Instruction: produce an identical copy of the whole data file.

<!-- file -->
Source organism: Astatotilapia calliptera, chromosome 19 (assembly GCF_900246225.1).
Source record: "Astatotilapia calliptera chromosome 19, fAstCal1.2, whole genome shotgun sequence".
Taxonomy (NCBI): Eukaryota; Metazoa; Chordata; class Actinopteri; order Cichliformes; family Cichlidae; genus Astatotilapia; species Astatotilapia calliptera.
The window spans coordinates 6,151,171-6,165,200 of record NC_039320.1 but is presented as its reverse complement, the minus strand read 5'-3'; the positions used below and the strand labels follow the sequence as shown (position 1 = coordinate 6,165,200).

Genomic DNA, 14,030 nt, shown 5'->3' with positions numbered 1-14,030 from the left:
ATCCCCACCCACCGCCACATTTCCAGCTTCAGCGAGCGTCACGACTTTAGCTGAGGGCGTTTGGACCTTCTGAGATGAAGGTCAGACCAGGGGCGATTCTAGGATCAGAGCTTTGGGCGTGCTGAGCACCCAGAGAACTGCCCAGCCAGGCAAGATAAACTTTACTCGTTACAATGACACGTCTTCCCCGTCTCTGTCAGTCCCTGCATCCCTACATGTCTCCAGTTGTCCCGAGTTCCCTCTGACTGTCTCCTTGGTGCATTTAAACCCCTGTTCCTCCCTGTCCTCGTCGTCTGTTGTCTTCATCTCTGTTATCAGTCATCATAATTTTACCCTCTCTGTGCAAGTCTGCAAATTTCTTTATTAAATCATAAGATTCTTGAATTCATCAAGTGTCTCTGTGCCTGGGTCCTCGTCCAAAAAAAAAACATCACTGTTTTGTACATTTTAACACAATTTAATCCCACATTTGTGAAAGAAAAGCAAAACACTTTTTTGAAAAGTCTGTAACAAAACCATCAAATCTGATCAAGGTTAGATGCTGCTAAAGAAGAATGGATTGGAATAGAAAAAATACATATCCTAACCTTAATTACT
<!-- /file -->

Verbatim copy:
Source organism: Astatotilapia calliptera, chromosome 19 (assembly GCF_900246225.1).
Source record: "Astatotilapia calliptera chromosome 19, fAstCal1.2, whole genome shotgun sequence".
Taxonomy (NCBI): Eukaryota; Metazoa; Chordata; class Actinopteri; order Cichliformes; family Cichlidae; genus Astatotilapia; species Astatotilapia calliptera.
The window spans coordinates 6,151,171-6,165,200 of record NC_039320.1 but is presented as its reverse complement, the minus strand read 5'-3'; the positions used below and the strand labels follow the sequence as shown (position 1 = coordinate 6,165,200).

Genomic DNA, 14,030 nt, shown 5'->3' with positions numbered 1-14,030 from the left:
ATCCCCACCCACCGCCACATTTCCAGCTTCAGCGAGCGTCACGACTTTAGCTGAGGGCGTTTGGACCTTCTGAGATGAAGGTCAGACCAGGGGCGATTCTAGGATCAGAGCTTTGGGCGTGCTGAGCACCCAGAGAACTGCCCAGCCAGGCAAGATAAACTTTACTCGTTACAATGACACGTCTTCCCCGTCTCTGTCAGTCCCTGCATCCCTACATGTCTCCAGTTGTCCCGAGTTCCCTCTGACTGTCTCCTTGGTGCATTTAAACCCCTGTTCCTCCCTGTCCTCGTCGTCTGTTGTCTTCATCTCTGTTATCAGTCATCATAATTTTACCCTCTCTGTGCAAGTCTGCAAATTTCTTTATTAAATCATAAGATTCTTGAATTCATCAAGTGTCTCTGTGCCTGGGTCCTCGTCCAAAAAAAAAACATCACTGTTTTGTACATTTTAACACAATTTAATCCCACATTTGTGAAAGAAAAGCAAAACACTTTTTTGAAAAGTCTGTAACAAAACCATCAAATCTGATCAAGGTTAGATGCTGCTAAAGAAGAATGGATTGGAATAGAAAAAATACATATCCTAACCTTAATTACT